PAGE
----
The activity seems to be spurred by buyers looking for a deal, said Richard Grossman, the executive director of sales at Halstead Property. "Lower prices and lower interest rates have made home ownership 30 percent less expensive this year than last," he said. "This is a huge motivating factor for buyers, and a great selling tool."

While more prospective buyers may be attending open houses, many are hesitant to sign on the dotted line.

"The talk around the water cooler is about buyers not able to commit and dragging their feet," said Karen Gastiaburo, a senior vice president at Warburg Realty.

That's not good news for sellers.

"Sellers are excited by open house traffic but some are frustrated by the indecision of people looking, or the low offers that some are receiving," said Mark Ripka, the COO of Core Group Marketing.

As a result, many homeowners have started renting their apartments temporarily while waiting for the market to improve.

"Sellers who do not have to sell are beginning to rent their apartments," said David Cooper, a vice president at Prudential Douglas Elliman, who has rented four of his sales listings in the past few months. "It's a way to generate revenue and sit out the market until it gets stronger, which is a smart tactic."

That's one reason why the inventory of available listings dipped 3 percent from 9,916 in November to 9,611 in December. That's 39 percent more listings than were on the market in December 2007, according to Jonathan Miller, the president of real estate appraisal firm Miller Samuel.

"Given the low level of activity, I am somewhat surprised inventory isn't higher," Miller said. "That's because many 'casual' sellers are simply holding their properties from the market until they feel conditions turn better."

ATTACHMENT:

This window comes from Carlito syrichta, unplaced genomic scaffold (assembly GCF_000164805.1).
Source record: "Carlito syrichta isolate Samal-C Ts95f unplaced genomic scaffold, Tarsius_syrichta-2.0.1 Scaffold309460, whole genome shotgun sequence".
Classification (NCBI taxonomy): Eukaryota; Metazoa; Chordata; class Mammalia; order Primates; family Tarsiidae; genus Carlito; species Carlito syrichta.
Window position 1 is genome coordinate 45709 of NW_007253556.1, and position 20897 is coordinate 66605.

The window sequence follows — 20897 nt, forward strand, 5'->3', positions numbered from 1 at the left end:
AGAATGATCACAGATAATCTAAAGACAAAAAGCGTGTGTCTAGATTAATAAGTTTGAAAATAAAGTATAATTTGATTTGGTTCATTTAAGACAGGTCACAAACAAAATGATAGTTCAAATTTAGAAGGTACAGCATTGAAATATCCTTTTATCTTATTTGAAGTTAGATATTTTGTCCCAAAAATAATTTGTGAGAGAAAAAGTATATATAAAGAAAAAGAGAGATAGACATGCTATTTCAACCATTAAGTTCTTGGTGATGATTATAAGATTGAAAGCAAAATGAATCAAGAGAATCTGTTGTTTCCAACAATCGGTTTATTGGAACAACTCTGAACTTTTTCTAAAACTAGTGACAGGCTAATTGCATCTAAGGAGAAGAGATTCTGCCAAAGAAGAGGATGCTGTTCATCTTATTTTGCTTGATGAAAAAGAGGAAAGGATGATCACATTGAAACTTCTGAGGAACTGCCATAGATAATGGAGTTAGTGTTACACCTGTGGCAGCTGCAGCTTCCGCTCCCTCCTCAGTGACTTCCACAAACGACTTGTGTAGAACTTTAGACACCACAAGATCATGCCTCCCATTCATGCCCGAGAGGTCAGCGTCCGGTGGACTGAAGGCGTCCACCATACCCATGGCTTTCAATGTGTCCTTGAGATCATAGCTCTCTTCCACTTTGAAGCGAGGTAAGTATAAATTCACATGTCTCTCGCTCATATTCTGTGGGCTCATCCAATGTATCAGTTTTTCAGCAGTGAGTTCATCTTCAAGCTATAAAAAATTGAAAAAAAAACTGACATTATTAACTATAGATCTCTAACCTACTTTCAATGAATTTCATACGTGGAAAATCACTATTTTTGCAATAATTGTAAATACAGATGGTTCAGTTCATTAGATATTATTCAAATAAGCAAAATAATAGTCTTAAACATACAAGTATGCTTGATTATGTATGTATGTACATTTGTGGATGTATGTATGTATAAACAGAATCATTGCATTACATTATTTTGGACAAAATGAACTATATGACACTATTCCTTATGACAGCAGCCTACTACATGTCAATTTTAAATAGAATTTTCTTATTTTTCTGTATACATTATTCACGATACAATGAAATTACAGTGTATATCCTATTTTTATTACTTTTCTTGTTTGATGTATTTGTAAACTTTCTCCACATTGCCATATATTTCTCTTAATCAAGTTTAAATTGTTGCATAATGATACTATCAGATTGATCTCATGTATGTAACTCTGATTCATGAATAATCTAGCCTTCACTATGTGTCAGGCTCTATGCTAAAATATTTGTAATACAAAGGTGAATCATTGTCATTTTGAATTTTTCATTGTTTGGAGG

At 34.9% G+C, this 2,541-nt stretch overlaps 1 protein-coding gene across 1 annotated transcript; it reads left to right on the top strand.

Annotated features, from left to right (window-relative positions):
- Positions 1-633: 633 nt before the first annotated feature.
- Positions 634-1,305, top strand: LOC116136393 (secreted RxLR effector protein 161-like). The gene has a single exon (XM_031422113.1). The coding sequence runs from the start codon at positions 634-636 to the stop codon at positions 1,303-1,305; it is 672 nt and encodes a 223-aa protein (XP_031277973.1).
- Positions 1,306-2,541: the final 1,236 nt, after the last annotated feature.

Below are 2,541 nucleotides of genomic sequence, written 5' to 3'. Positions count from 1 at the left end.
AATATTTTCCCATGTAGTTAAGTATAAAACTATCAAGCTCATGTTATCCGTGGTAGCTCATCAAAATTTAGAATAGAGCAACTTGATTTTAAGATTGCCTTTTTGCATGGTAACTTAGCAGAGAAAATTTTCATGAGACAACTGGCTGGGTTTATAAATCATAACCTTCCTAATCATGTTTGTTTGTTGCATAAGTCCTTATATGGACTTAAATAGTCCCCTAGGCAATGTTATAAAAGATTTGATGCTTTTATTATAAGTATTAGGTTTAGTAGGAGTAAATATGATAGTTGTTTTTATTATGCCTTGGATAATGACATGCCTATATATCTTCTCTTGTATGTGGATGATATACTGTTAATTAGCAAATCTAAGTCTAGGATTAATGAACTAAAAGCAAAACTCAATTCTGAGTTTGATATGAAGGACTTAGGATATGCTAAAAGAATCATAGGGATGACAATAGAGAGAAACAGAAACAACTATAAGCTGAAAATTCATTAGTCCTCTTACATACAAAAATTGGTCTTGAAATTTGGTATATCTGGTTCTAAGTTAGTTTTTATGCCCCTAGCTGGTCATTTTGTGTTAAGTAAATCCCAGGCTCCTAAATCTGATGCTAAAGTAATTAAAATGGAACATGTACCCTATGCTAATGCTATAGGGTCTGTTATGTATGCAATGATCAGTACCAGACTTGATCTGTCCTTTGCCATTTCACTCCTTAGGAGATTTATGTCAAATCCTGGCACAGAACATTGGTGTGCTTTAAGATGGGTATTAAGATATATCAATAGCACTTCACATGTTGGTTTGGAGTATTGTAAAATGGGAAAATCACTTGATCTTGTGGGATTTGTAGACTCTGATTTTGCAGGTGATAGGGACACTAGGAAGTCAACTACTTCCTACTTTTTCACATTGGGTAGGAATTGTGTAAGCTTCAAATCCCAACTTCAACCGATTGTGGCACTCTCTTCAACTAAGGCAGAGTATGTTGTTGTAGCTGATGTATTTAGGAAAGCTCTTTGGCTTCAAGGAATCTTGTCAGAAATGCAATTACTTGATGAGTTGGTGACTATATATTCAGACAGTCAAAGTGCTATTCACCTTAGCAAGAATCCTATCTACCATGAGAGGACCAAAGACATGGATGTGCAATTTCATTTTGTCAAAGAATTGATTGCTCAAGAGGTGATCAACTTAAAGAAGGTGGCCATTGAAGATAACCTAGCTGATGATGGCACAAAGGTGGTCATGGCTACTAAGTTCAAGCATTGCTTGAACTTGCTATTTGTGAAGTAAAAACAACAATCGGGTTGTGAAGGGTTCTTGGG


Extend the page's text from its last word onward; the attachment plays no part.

He added that it's normal for the number of listings to decrease over the holidays.

"It's seasonal," he said. "Inventory has fallen, no matter what the market conditions are, for the past seven years from November to December."

Market reports for the fourth quarter of 2008, released in January, also failed to provide an accurate snapshot of market conditions, experts said, since the data includes the closings of sales that took place months or even years ago.

According to Prudential Douglas Elliman's report, the median sales price of an apartment in Manhattan increased 5.9 percent from the prior-year quarter to $900,000, while the average sales price grew 3.1 percent to $1.48 million. The median sales price of a resale apartment, however, fell 3.6 percent to $732,500, down from $760,000 in the fourth quarter of 2007.

Current sales prices are much lower, said Miller, who prepared the report. He estimated that in the fourth quarter, contract prices showed an average decline of 20 percent since August 2008.

Other boroughs showed declines in the fourth quarter of 2008. In Brooklyn, median home prices slipped 7.5 percent to $490,000 from $530,000 in the same quarter of 2007, while average prices fell 5.2 percent to $559,338 from $590,000, according to Prudential Douglas Elliman.

In Queens, the median sales price declined 11.4 percent to $400,001, down from $451,250 during the same period of 2007, the report showed. The average sales price dropped 12.4 percent to $419,153 from $478,752 in the prior-year quarter.